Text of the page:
Monday, May 3, 2021

Seven Things to Know About Burgess Meredith

1. In So Far, So Good: A Memoir, Burgess Meredith wrote: "Well, everybody was taking parts in Batman — from Frank Sinatra to Otto Preminger, everyone. It was the trendy thing to do back then. The Penguin stuck to me because the character was vivid." Actually, Sinatra never played a Batman villain. He reportedly wanted to play The Joker...but Cesar Romero was already signed for the role. 

2. Surprisingly, Meredith's most memorable TV role was not as The Penguin. He played bank teller and book lover Henry Bemis in "Time Enough to Last," one of the most beloved episodes of Twilight Zone. He once said: "I've heard...more about it than anything else I've done on television. I think it must have had a great impact on people. I don't suppose there's a month goes by, even to this day, that people don't come up and remind me of that episode."

3. In an 2016 interview with Empire Online, Rocky director John Avildsen said: "A lot of people came in to audition for the role of Mickey, the trainer. I wouldn’t hire anybody unless they auditioned and I liked them. Lee J. Cobb came in and he wouldn’t audition. We got Lee Strasberg to audition. Then Burgess [Meredith] came in and they read the scene where Rocky is told that he has to get out of his locker. He read the scene a few times and then I said, 'Why don’t you guys go through the scene and do it in your own words?' So they did, and at the end Rocky is walking away, dejected, and Burgess yells, 'Hey, did you ever think about retiring?' Stallone doesn’t know what to say to him, so he says, 'No,' and Burgess says, 'Well, start thinking about it.' That was just perfect, and that’s how he got the job."

Meredith as Mickey in Rocky.
4. Burgess Meredith was highly respected among his acting peers. He received Oscar nominations for Best Supporting Actor for The Day of the Locust (1975) and Rocky (1976). He won an Emmy as attorney Joseph Welch in Tail Gunner Joe, a 1977 TV movie about Joseph McCarthy. (Interestingly, the real Joseph Welch played the judge in Anatomy of a Murder.) He received another Emmy nomination that same year for a TV version of The Last Hurrah. Finally, he was nominated for a Tony for directing the Broadway play Ulysses in Nighttown (1974) and received a Special Tony for directing A Thurber Carnival in 1960.

5. Director Otto Preminger was a big Burgess Meredith fan and cast the actor in 1962's Advise and Consent (one of my personal favorites), The Cardinal (1963), In Harm's Way (1965), Hurry Sundown (1967), Skidoo (1968), and Such Good Friends (1971).

6. In addition to directing for the stage, Meredith helmed two theatrical films. The first was The Man in the Eiffel Tower (1949), a mystery starring Charles Laughton as Inspector Jules Maigret. The second was the 1970 oddity The Yin and the Yang of Mr. Go with James Mason and Jack MacGowran. Its poster claims: "It'll make you think of Dr. No!" Honestly, I don't believe you will. Meredith's most accomplished directing job was on the Playhouse 90 live TV drama The Days of Wine and Roses, which starred Cliff Robertson and Piper Laurie. (She discussed it with us in 2014.)

7. Burgess Meredith was married four times. His third wife was Paulette Goddard; their marriage lasted five years. He stayed married to fourth wife, Kaja Sundsten, from 1950 until his death. They had two children. Burgess Meredith died in 1997 at age 89.

Monday, April 26, 2021

Peter Falk Channels Bogie in Neil Simon's The Cheap Detective

A befuddled Lou Peckinpah.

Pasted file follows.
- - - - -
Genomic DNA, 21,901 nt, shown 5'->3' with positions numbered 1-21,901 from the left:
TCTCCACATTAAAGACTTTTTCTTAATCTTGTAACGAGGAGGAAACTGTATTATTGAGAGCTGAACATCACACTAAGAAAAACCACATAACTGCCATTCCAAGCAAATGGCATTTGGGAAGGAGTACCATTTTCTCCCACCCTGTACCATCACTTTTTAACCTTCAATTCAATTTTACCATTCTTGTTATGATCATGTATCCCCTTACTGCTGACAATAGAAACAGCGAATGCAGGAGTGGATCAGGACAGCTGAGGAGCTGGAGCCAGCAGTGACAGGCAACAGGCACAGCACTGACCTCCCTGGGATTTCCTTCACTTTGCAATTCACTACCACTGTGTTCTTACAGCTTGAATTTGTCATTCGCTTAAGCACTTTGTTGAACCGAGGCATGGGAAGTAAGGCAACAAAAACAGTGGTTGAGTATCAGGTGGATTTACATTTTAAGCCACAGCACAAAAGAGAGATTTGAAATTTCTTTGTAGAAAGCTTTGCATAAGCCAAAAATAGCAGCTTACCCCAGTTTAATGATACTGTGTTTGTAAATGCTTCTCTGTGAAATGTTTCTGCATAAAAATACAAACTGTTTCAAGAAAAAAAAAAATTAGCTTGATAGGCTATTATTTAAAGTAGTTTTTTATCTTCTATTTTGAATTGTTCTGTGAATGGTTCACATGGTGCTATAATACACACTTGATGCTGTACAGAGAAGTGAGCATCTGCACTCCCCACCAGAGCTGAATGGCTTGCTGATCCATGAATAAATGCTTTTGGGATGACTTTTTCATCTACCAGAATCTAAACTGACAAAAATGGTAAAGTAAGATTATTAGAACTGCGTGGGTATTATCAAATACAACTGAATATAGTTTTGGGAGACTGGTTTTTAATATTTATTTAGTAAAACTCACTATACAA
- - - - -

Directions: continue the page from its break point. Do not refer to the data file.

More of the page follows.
Following the success of his romantic comedy The Goodbye Girl (1977), Neil Simon returned to the zany spoof formula of Murder By Death (1976). Indeed, The Cheap Detective could have been a sequel to Murder By Death with Peter Falk reprising his role of Sam Diamond--a knock-off of Bogart's Sam Spade. Instead, Falk plays Lou Peckinpah, a 1930s hardboiled detective--who is still a knock-off of Bogart's Sam Spade.

Set in San Francisco, the movie kicks off with the discovery of six corpses in a seedy hotel. One of the victims is Floyd Merkle, the partner of private eye Lou Peckinpah. The police target Lou as their primary suspect since he had been having a nine-year affair with Floyd's wife. That prompts Lou to tackle the case and prove his innocence. 

Madeline Kahn.
He receives a visit from a mysterious woman (Madeline Kahn) who claims to have knowledge of Floyd's death. However, she will help Lou only if he can recover twelve stolen diamonds, each valued at over $250,000. Meanwhile, Lou encounters his former flame, Marlene DuChard (Louise Fletcher), whose war hero husband wants to establish a French restaurant in Oakland against the Nazis' wishes.

Yes, The Cheap Detective is essentially a spoof of The Maltese Falcon and Casablanca. Its plot is serviceable, but Simon clearly didn't put much effort into it. Instead, he chose to focus on "the funny"--packing his comedy with one-liners, wacky situations, and relying on an engaging cast. An example is the scene in which Floyd's widow (Marsha Mason) comes to see Lou after her husband's murder. Lou asks her: "Are you sure the police didn't follow you here?" She replies: "I'm positive. They came with me." Three police detectives then emerge from two doors behind her. It's the kind of silly--but funny--gag that would be employed two years later in Airplane! (1980).

DeLuise channeling Lorre.
The cast has grand fun playing parodies of famous movie characters from The Maltese Falcon and Casablanca. John Houseman channels Sydney Greenstreet's Kasper Gutman as Jasper Blubber and Fernando Lamas does a fine Paul Henreid impersonation as Marlene's husband. However, the standout performances belong to Madeline Kahn as a Mary Astor-like femme fatale and Dom DeLuise imitating Peter Lorre. Peter Falk serves as the film's straight man, typically setting up the funny scenes for his co-stars.